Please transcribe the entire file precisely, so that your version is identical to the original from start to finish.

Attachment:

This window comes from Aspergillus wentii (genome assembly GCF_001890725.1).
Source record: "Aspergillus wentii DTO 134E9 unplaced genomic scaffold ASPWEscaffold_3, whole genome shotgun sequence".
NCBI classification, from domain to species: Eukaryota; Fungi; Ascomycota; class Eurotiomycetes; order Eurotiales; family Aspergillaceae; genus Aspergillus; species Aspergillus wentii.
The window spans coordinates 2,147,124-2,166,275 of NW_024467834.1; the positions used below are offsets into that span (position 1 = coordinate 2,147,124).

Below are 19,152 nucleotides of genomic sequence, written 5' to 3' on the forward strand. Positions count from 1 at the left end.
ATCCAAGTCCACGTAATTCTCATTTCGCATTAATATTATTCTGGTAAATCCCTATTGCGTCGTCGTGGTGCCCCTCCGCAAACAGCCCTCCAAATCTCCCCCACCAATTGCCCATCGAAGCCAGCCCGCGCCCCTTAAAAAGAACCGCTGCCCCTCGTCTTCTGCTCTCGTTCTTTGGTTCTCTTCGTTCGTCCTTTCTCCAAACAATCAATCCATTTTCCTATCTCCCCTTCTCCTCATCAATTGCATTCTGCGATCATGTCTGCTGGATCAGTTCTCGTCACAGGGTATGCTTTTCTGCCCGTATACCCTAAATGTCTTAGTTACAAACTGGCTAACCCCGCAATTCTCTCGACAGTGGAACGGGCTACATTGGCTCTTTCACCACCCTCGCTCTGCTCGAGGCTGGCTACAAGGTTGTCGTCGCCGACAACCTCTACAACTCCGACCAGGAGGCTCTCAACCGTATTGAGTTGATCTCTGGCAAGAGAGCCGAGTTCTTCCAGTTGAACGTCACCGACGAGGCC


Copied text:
This window comes from Aspergillus wentii (genome assembly GCF_001890725.1).
Source record: "Aspergillus wentii DTO 134E9 unplaced genomic scaffold ASPWEscaffold_3, whole genome shotgun sequence".
NCBI classification, from domain to species: Eukaryota; Fungi; Ascomycota; class Eurotiomycetes; order Eurotiales; family Aspergillaceae; genus Aspergillus; species Aspergillus wentii.
The window spans coordinates 2,147,124-2,166,275 of NW_024467834.1; the positions used below are offsets into that span (position 1 = coordinate 2,147,124).

Below are 19,152 nucleotides of genomic sequence, written 5' to 3' on the forward strand. Positions count from 1 at the left end.
ATCCAAGTCCACGTAATTCTCATTTCGCATTAATATTATTCTGGTAAATCCCTATTGCGTCGTCGTGGTGCCCCTCCGCAAACAGCCCTCCAAATCTCCCCCACCAATTGCCCATCGAAGCCAGCCCGCGCCCCTTAAAAAGAACCGCTGCCCCTCGTCTTCTGCTCTCGTTCTTTGGTTCTCTTCGTTCGTCCTTTCTCCAAACAATCAATCCATTTTCCTATCTCCCCTTCTCCTCATCAATTGCATTCTGCGATCATGTCTGCTGGATCAGTTCTCGTCACAGGGTATGCTTTTCTGCCCGTATACCCTAAATGTCTTAGTTACAAACTGGCTAACCCCGCAATTCTCTCGACAGTGGAACGGGCTACATTGGCTCTTTCACCACCCTCGCTCTGCTCGAGGCTGGCTACAAGGTTGTCGTCGCCGACAACCTCTACAACTCCGACCAGGAGGCTCTCAACCGTATTGAGTTGATCTCTGGCAAGAGAGCCGAGTTCTTCCAGTTGAACGTCACCGACGAGGCC